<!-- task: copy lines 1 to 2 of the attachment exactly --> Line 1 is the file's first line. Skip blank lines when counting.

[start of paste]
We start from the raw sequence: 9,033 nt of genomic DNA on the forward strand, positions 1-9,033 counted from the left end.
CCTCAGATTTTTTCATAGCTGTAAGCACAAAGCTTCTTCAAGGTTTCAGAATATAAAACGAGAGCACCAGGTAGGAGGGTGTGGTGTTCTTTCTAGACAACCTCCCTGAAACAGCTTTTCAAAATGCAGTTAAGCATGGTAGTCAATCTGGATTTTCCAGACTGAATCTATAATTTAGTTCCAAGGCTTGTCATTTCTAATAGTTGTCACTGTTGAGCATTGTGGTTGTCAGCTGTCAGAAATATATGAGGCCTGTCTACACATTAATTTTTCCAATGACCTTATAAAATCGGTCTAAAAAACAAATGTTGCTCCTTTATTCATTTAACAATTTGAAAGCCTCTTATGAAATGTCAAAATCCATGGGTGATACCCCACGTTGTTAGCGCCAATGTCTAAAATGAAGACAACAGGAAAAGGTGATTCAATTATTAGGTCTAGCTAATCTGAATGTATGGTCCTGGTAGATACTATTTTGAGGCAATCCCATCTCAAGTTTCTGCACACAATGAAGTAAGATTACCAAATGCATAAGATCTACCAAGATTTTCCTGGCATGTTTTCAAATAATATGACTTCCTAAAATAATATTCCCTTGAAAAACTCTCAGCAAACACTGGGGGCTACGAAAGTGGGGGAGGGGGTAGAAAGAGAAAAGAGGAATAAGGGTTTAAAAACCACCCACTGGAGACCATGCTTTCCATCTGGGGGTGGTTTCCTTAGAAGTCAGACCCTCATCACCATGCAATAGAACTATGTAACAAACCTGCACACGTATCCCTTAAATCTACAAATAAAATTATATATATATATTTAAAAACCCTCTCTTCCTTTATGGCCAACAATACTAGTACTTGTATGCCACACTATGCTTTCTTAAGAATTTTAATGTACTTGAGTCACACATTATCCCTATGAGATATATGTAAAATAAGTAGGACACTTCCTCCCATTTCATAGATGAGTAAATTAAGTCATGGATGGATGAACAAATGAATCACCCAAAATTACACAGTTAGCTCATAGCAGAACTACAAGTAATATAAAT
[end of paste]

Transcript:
We start from the raw sequence: 9,033 nt of genomic DNA on the forward strand, positions 1-9,033 counted from the left end.
CCTCAGATTTTTTCATAGCTGTAAGCACAAAGCTTCTTCAAGGTTTCAGAATATAAAACGAGAGCACCAGGTAGGAGGGTGTGGTGTTCTTTCTAGACAACCTCCCTGAAACAGCTTTTCAAAATGCAGTTAAGCATGGTAGTCAATCTGGATTTTCCAGACTGAATCTATAATTTAGTTCCAAGGCTTGTCATTTCTAATAGTTGTCACTGTTGAGCATTGTGGTTGTCAGCTGTCAGAAATATATGAGGCCTGTCTACACATTAATTTTTCCAATGACCTTATAAAATCGGTCTAAAAAACAAATGTTGCTCCTTTATTCATTTAACAATTTGAAAGCCTCTTATGAAATGTCAAAATCCATGGGTGATACCCCACGTTGTTAGCGCCAATGTCTAAAATGAAGACAACAGGAAAAGGTGATTCAATTATTAGGTCTAGCTAATCTGAATGTATGGTCCTGGTAGATACTATTTTGAGGCAATCCCATCTCAAGTTTCTGCACACAATGAAGTAAGATTACCAAATGCATAAGATCTACCAAGATTTTCCTGGCATGTTTTCAAATAATATGACTTCCTAAAATAATATTCCCTTGAAAAACTCTCAGCAAACACTGGGGGCTACGAAAGTGGGGGAGGGGGTAGAAAGAGAAAAGAGGAATAAGGGTTTAAAAACCACCCACTGGAGACCATGCTTTCCATCTGGGGGTGGTTTCCTTAGAAGTCAGACCCTCATCACCATGCAATAGAACTATGTAACAAACCTGCACACGTATCCCTTAAATCTACAAATAAAATTATATATATATATTTAAAAACCCTCTCTTCCTTTATGGCCAACAATACTAGTACTTGTATGCCACACTATGCTTTCTTAAGAATTTTAATGTACTTGAGTCACACATTATCCCTATGAGATATATGTAAAATAAGTAGGACACTTCCTCCCATTTCATAGATGAGTAAATTAAGTCATGGATGGATGAACAAATGAATCACCCAAAATTACACAGTTAGCTCATAGCAGAACTACAAGTAATATAAAT